“And when will she return here?”
“That, monsieur, I do not know. To-night—to-morrow—next week—she does not tell me. If Monsieur will leave me a message I will see that she gets it, for it is always me she wants, and it is always me that talks to her. What shall I tell her when next she rings the telephone? If Monsieur will state his business I will tell Madame what he tells me. I am Madame’s cousin by marriage—in me she has confidence.”
She spoke in a tone which invited confidence, but Rolfe was not prepared to go to the length of trusting the young woman he saw before him, despite her assurance that she was in the confidence of Mrs. Holymead. He rose to his feet with a keen glance at Mademoiselle Chiron’s handkerchief, which she had rolled into a little ball in her hand.
“I cannot disclose my business to you, mademoiselle,” he said courteously. “I must see Mrs. Holymead personally, so I shall call again when she has returned.”
“But, monsieur, why will you not tell me?” she asked coaxingly. “You are a police agent? Have you therefore come to see Madame about the case?”
Rolfe showed that he was taken aback by the direct question.
“The case!” he stammered. “What case?”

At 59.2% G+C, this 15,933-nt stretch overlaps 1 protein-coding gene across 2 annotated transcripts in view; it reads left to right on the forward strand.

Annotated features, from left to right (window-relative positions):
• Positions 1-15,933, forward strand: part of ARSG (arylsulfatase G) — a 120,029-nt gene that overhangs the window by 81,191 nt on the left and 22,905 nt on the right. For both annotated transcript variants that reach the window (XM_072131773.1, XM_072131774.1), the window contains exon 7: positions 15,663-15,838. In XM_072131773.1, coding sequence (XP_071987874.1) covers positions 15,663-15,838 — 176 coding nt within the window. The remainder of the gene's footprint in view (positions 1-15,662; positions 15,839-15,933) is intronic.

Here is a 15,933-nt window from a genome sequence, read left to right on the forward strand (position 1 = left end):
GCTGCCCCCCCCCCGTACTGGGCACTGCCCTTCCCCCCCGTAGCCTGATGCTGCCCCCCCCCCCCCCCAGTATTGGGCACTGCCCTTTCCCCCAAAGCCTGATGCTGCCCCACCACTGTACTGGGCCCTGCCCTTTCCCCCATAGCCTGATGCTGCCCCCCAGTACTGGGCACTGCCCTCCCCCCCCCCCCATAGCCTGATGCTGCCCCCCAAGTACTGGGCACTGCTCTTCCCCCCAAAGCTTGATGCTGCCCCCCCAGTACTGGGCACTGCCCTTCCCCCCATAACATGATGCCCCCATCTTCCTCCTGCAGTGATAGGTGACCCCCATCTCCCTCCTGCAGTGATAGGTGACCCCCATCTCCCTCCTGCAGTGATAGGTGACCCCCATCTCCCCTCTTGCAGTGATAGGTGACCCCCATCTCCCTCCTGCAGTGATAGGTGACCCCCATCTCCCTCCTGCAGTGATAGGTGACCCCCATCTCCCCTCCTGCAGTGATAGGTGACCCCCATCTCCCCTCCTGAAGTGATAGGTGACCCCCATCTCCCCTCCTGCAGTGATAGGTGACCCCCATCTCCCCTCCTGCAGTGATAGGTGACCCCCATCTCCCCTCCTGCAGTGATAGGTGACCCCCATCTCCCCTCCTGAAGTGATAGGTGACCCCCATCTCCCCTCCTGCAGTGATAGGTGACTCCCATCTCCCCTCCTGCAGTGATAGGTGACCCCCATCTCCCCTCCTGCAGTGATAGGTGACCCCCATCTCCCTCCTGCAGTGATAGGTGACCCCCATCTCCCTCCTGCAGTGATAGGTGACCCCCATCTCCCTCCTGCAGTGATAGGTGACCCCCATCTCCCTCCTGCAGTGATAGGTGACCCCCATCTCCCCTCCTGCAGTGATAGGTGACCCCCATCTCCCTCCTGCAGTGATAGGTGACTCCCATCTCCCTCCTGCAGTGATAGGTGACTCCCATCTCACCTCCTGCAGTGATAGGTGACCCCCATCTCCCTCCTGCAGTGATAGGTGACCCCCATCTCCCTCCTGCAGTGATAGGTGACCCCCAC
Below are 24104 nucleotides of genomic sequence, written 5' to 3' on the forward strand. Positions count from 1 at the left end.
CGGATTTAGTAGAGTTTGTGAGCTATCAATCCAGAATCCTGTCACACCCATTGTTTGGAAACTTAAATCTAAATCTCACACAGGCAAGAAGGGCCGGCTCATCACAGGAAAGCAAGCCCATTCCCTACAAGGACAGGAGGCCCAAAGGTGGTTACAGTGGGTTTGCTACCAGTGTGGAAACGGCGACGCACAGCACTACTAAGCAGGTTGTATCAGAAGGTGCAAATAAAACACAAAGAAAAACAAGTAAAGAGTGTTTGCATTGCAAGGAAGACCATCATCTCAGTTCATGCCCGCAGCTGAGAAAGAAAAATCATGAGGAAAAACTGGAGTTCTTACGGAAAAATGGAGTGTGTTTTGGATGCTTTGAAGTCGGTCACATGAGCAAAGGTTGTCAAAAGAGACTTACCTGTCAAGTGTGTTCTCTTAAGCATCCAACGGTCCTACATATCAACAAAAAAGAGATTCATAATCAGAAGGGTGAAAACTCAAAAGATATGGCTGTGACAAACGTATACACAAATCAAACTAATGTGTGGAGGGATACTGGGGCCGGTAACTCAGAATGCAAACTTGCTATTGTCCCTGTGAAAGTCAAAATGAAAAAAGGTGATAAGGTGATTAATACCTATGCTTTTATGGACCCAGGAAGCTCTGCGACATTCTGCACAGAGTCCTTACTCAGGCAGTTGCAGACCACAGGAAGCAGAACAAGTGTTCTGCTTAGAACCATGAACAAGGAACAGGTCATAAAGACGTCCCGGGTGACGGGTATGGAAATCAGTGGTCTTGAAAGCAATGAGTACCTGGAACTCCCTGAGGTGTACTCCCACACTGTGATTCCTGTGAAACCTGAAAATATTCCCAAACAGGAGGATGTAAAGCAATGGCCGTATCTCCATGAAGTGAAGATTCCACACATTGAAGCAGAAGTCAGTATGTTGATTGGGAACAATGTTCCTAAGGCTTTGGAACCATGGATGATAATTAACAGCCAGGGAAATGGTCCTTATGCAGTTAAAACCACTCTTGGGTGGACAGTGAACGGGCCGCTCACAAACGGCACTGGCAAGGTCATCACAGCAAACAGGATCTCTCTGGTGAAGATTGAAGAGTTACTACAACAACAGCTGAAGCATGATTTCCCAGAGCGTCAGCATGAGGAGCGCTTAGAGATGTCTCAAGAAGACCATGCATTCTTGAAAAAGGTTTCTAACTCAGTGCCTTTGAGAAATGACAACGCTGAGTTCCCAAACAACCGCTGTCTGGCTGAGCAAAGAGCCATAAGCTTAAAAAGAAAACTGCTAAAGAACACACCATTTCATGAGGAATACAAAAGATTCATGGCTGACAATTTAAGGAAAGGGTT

“Why, monsieur, what case should it be but that of which I have so often heard Madame speak? Le judge—the good friend of Monsieur and Madame Holymead, who was killed by the base assassin! Madame is disconsolate about his terrible end!” Mademoiselle Chiron here applied the handkerchief to her eyes on her own account. “Have you come to tell her that you have caught the wicked man who did assassinate him? Madame will be overjoyed!”
“Why, hardly that,” replied Rolfe, completely off his guard. “But we’re on the track, mademoiselle—we’re on the track.”
“And is it that you wanted me to tell Madame?” persisted Mademoiselle Chiron.
“I wanted to ask her a question or two about several things,” said Rolfe, who had determined to disclose his hand sufficiently to bring Mrs. Holymead back to London if she had anything to do with the crime. “I want to ask her about some letters that were stolen—no, I won’t say stolen—letters that were removed from Riversbrook. I have been informed that even if these letters are no longer in existence she can give the police a good idea of what was in them.”
The telephone bell in the corner of the room rang suddenly. Mademoiselle Chiron ran to answer it, and accidentally dropped her handkerchief on the floor in picking up the receiver.